Engage to Innovate

Learn how to take your idea to the world

You've got a great idea!

It may change the world or make millions, but...

Will anyone want to buy it?

Who can you talk to for help?

Working with industry and other partners is essential to bring your idea to life, so we have brought together experts in invention commercialisation to help. You can also see stories of the personal journeys of UQ students, graduates and researchers, and how they engaged with customers to refine their ideas and make them a reality.

First, you need know how to answer some tough questions:
If I build it, will customers want it?
Does my idea solve a real problem?
How will I beat the competition?
How can I find help?

Answering these questions by engaging with customers and industry will kick-start your journey to help your great idea create change.

Question 1: Why engage with industry?

"How do I launch my idea?"

So you have invented a new product, service or process, and you need help to launch it...

How can engaging with industry help? What's in it for you?

Working with industry is all about forming partnerships with people who understand how the market for your idea works.

People in industry can help you in many ways.
  • They might identify how your research or idea could be used in the real world.
  • They can give you information about who your customers might be and provide you with a way to get to know your customers.
  • They might allow you to get your foot in the door by providing an internship or job.
  • And they might provide $$ to take your idea to the next level.

UniQuest has raised more than $500 million investment for over 70 start-ups, and achieved more than $13 billion in gross product sales for UQ inventions. Dr Dean Moss, CEO of UniQuest, knows that collaborating with industry to form lasting partnerships is critical to every part of the innovation journey.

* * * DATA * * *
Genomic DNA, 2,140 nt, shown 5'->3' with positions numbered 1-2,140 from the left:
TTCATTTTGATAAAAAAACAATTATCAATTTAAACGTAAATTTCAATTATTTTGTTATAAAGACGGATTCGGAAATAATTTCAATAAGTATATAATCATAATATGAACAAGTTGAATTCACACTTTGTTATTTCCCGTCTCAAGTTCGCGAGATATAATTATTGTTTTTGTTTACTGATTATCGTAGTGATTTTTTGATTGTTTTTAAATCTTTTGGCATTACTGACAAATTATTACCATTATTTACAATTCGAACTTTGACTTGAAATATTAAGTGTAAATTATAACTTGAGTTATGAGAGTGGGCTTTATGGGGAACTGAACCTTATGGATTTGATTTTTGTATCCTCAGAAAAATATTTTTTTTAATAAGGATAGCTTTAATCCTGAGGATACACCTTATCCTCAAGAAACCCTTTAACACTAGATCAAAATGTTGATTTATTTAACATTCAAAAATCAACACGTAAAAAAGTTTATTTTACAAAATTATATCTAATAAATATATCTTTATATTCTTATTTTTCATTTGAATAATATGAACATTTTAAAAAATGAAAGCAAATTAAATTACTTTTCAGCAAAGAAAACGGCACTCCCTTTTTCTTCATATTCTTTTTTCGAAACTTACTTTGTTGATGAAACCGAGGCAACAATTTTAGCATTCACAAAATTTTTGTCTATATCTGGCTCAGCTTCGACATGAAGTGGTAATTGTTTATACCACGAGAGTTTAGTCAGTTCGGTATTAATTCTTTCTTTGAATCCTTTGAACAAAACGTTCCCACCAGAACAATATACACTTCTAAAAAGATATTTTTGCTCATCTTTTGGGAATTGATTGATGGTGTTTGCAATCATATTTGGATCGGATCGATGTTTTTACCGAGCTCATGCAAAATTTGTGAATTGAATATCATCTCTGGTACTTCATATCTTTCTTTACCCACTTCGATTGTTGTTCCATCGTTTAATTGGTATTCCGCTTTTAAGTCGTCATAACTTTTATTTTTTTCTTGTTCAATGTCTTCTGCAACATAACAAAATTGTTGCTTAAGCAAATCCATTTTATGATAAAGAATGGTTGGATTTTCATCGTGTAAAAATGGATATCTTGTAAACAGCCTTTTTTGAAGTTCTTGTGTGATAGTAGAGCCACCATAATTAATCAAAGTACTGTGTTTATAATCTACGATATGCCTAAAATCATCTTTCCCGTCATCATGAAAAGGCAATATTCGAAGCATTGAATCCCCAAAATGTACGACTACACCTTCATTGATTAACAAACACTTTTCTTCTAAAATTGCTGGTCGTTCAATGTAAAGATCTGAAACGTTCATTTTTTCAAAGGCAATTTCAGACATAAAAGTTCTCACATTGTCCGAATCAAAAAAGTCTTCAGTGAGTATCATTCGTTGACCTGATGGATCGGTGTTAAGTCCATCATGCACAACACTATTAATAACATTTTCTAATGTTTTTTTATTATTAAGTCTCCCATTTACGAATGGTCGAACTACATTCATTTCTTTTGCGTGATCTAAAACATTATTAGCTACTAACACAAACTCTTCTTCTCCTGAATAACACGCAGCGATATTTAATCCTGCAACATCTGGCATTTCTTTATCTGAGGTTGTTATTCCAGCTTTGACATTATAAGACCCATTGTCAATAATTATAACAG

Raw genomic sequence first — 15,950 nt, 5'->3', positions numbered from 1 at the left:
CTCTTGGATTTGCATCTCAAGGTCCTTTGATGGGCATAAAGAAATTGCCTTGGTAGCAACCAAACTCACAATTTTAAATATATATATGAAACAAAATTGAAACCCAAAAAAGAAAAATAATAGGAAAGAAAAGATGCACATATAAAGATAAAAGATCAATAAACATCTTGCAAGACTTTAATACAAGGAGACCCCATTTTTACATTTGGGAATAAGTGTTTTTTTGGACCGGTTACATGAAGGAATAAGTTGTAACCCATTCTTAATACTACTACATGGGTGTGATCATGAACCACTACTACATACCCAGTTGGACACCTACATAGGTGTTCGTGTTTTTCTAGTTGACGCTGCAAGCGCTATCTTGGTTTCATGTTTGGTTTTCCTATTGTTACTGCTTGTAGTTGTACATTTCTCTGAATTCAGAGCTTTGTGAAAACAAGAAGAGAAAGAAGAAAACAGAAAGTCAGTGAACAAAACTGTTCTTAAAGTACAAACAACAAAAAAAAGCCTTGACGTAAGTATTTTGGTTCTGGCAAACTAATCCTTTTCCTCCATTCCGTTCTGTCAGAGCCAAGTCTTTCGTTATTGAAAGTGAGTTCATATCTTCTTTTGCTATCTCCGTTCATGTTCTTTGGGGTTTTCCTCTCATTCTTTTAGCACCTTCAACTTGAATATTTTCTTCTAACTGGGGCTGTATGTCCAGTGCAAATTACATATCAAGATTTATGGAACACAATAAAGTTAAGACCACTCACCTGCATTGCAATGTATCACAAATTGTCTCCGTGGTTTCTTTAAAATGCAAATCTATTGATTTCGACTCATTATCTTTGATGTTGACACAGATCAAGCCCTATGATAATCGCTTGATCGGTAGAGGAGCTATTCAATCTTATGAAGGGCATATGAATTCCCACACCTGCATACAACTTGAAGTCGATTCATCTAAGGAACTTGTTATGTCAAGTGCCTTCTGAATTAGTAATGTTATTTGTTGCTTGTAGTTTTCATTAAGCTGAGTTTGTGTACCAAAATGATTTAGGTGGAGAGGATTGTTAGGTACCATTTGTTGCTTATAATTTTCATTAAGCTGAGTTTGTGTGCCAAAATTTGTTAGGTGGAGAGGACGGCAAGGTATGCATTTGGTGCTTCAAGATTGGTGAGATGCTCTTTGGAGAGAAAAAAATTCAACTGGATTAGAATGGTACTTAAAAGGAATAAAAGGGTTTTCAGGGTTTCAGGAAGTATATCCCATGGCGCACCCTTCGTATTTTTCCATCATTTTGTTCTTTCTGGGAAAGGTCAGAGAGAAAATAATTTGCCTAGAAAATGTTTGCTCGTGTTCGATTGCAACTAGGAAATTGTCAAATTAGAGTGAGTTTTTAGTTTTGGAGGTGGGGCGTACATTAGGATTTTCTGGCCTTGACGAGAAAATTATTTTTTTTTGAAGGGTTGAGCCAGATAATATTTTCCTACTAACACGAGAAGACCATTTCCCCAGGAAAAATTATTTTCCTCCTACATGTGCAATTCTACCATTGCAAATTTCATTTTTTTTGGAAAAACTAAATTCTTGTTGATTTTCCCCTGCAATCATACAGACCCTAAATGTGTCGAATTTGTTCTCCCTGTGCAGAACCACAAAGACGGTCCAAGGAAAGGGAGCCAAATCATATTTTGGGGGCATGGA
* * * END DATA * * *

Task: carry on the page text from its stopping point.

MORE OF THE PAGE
Why work with industry? - Dr Dean Moss

Lee Hickey and his research team work with industry in Australia and overseas to create change by speed breeding crops

Speed breeding of crops - Dr Lee Hickey

Industry: Agriculture

Market: By 2050, 9 billion people will need to be fed.

Problem: Our current crops can’t achieve this scale, and developing new crop varieties can take up to 20 years.
We need to speed up this process to respond faster to climate change and rapidly evolving diseases.

Solution: Use speed breeding techniques in collaboration with industry partners to develop crops with new traits, from disease resistance to drought tolerance.

Resources:
ABC Rural: Farming in 2030
Hickey Lab
Hickey Lab You Tube Channel
Hickey Lab Facebook

Question 2:
If I build it, will customers want it?

Market validation is all about answering one question:

“If you build it, will they come?”

Rob Adams
To answer this question, you need to identify your target market and ask:
  • Do they like your product?
  • Does it solve a real problem they have?
  • Would they buy it, and if so, for how much?
  • What is their buying process?

Start validating the market early in the process.

Interview your contacts in industry and ask open-ended questions so that you can use this information to develop the most desirable product for the market.

Phil Nelson completed a Bachelor of Science (Chemistry) at The University of Queensland and is Director, Commercial Engagement - Materials, at UniQuest. He has over a decade of international experience in technology companies.

Market validation - Phil Nelson

Skyborne validated its first market to provide start-up funding to create change with its next-generation drones.

Skyborne - Drone start-up

Industry: Engineering

Market: $5.6 billion Unmanned Aerial Vehicle (UAV) drone market by 2020.

Problem: For infrastructure inspections, multi-rotor drones have limited endurance and limited line of sight, while fixed-wing drones can’t hover.

Solution: Skyborne Technologies is developing two hybrid tilt-rotor UAVs to address the market problem.
Skyborne has learnt that communicating with customers and building a great team to generate immediate sales is critical to funding the development of their new UAVs.

Resources:
Skyborne website
Skyborne Facebook
Skyborne Twitter
Skyborne Instagram

Question 3: Does my idea solve a real problem?

"Does my idea solve a real problem?"

People buy products or services to find a solution to something that is annoying, frustrating or uncomfortable for them.

These are known as PAIN POINTS.

To understand your customer's pain points, you need to make sure you understand who your real customers are. This may sound simple, but in reality the product or service you are thinking about commercialising may actually be better suited to a different customer.

Once you know who your real customers are, you need to go and talk to them.